03 July 2004

L.A. Showcase

In the past, the Los Angeles Dodgers are far less than a blip on my radar.

With that in mind, 2004 has changed that drastically. Not because I've decided that Gagne is amazing and worth following very closely (which he is).
Not because new GM and Moneyball disciple Paul DePodesta is a great hire for an up-and-coming team (also true)...and definitely not because I share the home of the Columbus Catfish, L.A.'s Class A affiliate.(although said city has something to do with it.)

The answer: Edwin Jackson. Edwin Jackson
Jackson grew up in Columbus, GA (the home office of COD Blog) and exceled at Shaw High School before being drafted by the Dodgers.
After a brief minor league career, Jackson made his major league debut in the Sunday night ESPN Game of the Week last year on his 20th birthday. His opponent: Future Hall of Famer Randy Johnson. Yikes.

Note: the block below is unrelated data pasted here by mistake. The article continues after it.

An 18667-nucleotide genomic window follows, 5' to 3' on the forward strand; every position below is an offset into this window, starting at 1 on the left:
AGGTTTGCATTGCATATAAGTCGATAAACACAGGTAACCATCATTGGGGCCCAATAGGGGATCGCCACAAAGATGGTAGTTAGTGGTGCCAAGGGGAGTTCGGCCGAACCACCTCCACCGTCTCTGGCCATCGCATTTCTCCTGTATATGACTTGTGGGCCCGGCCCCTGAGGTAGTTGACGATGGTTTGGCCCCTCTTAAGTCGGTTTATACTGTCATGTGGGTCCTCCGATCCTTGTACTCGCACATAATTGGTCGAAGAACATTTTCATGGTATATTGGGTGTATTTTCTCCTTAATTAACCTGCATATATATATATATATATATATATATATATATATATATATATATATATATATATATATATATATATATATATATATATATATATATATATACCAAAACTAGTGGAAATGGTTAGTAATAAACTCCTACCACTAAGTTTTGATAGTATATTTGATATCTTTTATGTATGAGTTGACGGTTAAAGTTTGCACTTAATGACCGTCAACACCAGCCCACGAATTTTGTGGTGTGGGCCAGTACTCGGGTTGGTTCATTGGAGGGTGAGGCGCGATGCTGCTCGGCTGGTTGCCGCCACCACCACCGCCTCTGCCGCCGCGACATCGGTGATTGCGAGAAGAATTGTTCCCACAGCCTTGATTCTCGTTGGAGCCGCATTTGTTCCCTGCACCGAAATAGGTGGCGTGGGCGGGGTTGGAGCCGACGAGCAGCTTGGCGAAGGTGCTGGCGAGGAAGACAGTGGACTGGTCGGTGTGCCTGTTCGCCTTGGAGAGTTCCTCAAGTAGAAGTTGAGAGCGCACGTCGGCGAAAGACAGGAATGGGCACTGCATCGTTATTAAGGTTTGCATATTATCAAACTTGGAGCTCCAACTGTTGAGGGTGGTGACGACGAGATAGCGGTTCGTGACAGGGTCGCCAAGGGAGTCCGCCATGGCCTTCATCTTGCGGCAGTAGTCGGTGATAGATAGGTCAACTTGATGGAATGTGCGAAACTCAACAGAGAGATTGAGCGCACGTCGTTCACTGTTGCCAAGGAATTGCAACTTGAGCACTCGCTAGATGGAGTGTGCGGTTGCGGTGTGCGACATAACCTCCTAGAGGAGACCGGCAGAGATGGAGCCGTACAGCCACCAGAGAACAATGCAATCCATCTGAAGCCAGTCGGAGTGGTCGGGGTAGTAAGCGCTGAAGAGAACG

So, what does the kid do? Dominates from the first pitch, outduels The Big Unit and picks up his first major league win. Oh, did I mention that he turned 20?

Consider myself (and many a baseball fan) a believer.

So, why this lament on a 20 year old?

Edwin got the call to join the big club again, against crosstown rival Anaheim and their reluctant ace, Bartolo Colon.

Prediction: A solid performance for Edwin, and a permanent spot in the rotation.
With Nomo's health concerns, I think L.A. feels the time is right to hand the ball to their top prospect and see what he can do every fifth day. Edwin never returns to AAA and finishes the season in the bigs.

Now to the real question: Will he still be in Dodger Blue?

While I feel that Edwin is being given his long-awaited shot, I can't help but think it's all a showcase for a potential suitor to help bolster L.A.'s rotation and/or lineup with talent and power.

Will DePodesta pull the trigger on a trade? Most likely.

Will Jackson's name surface? Definitely.

Will the future be sent packing for the now. Too close to call.

I can say this: The kid looks awfully good in Dodger Blue.

The ball is in your court, Mr. DePodesta. I trust you'll make the right call.

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